I’ve been trying to play more games this year, so this week is a quick rundown of my recent table game adventures.
It’s 1944. You’re child soldiers, members of the Grey Ranks (Szare Szeregi). Designed by Jason Morningstar, Grey Ranks casts your table as members of the Polish partisans, and their lives before, during and after the Uprising against the Germans. In the hands of players who wish to fully explore the subject matter available to a Grey Ranks game, it is an unflinching and devastating look at the Uprising and life around it.
Due to these mature themes, it’s important to discuss beforehand the overall player comfort with topics such as anti-Semitism, totalitarianism, adolescent sexuality, and violence towards children. The importance of first love is one of the central forces at work in Grey Ranks, and the movements of both players and the roll of a die can bring those young lovers together—or tear them apart across the course of the game.
Grey Ranks plays out across ten chapters, and can be played by three to five people. For optimal conditions, four players is the ideal number for a Grey Ranks game. Grey Ranks is tied to its grid, which served as a horrifying illustration of the characters slow spiral into pain and despair. My first encounter with Grey Ranks was purchasing the game while teaching Judaic Studies. My first time playing with the system was a fellow player’s recent hack of Grey Ranks. I fully intend to play through Grey Ranks this year.
You can buy Grey Ranks here.
A Penny For My Thoughts
In A Penny For My Thoughts, your characters guide each other through forgotten memories and events that led you to Orphic Institute for Advanced Studies. The experimental drug Mnemosyne™ and the aid of your fellow amnesiac patients may bring your memories back to you, but will you want to keep them? Penny , after a single play, ranks up there with Fiasco as one of my favorite games. The use of the pennies felt strange at first, but the handling of the pennies gives a physical weight to the events that transpired in your past. Designed and written by Paul Tevis, developed and edited by Ryan Macklin. Buy it. Play it. Love it.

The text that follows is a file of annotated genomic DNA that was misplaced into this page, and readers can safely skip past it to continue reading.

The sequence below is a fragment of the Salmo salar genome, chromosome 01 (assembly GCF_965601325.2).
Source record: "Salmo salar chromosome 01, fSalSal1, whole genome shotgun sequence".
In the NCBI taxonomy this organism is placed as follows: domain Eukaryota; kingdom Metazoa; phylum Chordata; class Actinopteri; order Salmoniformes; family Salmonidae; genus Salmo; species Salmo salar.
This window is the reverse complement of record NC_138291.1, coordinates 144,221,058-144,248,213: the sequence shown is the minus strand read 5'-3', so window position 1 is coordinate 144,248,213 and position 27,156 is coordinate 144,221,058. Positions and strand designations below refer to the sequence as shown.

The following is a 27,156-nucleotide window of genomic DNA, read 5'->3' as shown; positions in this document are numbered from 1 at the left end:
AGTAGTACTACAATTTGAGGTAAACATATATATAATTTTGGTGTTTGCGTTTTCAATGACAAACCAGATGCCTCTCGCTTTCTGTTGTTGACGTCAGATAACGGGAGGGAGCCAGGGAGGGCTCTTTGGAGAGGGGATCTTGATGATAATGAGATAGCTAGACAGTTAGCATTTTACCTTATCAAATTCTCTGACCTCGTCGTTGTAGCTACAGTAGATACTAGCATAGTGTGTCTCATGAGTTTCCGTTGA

You can buy A Penny For My Thoughts here.
Race to Adventure
Designed by Chris Ruggiero, Eric Lytle, Evan Denbaum, Race to Adventure is put out by Evil Hat Productions. You can save your friends, travel the world and fight pulp villains in this family-friendly board game. Things to love about this game:
- It is astoundingly gorgeous.
- The footprint of the game takes up less than half my dining room table. This game is so tiny you could play it on a picnic table, even one of those dinky half-size picnic tables.
- Race to Adventure is part of EHP’s Spirit of the Century setting, so there’s plenty of other RtA related content to dig into once you master this board game.
It took us more than the 20-30 minutes listed on the box to play, but we were teaching ourselves out of the box, and everyone playing had been working overtime that week. I’m fairly confident that once you know the rules, the game goes by at a much faster clip.
You can buy Race to Adventure here.
Pandemic: On The Brink
Designed by Matt Leacock and Tom Lehmann, Pandemic: On The Brink is an expansion for the fantastic Z-Man Games board game Pandemic. Employees of the CDC, you raise against time across the world to keep four diseases from wiping out mankind. The expansion includes new roles, new special events, and a number of new challenges. Think of this as the mod that takes playing Pandemic to Insanity mode. The reason I love Pandemic as far as its mechanics is that even playing it at a low difficulty is still enough to make you sweat. It’s also a co-op game, which I usually enjoy more than competitive/player v player games. If Pandemic gets you interested in the world of virology, the app game Plague Inc from Ndemic Creations may be up your alley as well.
You can find Pandemic retailers—or order from the publisher if you don’t have a local game shop—at their site.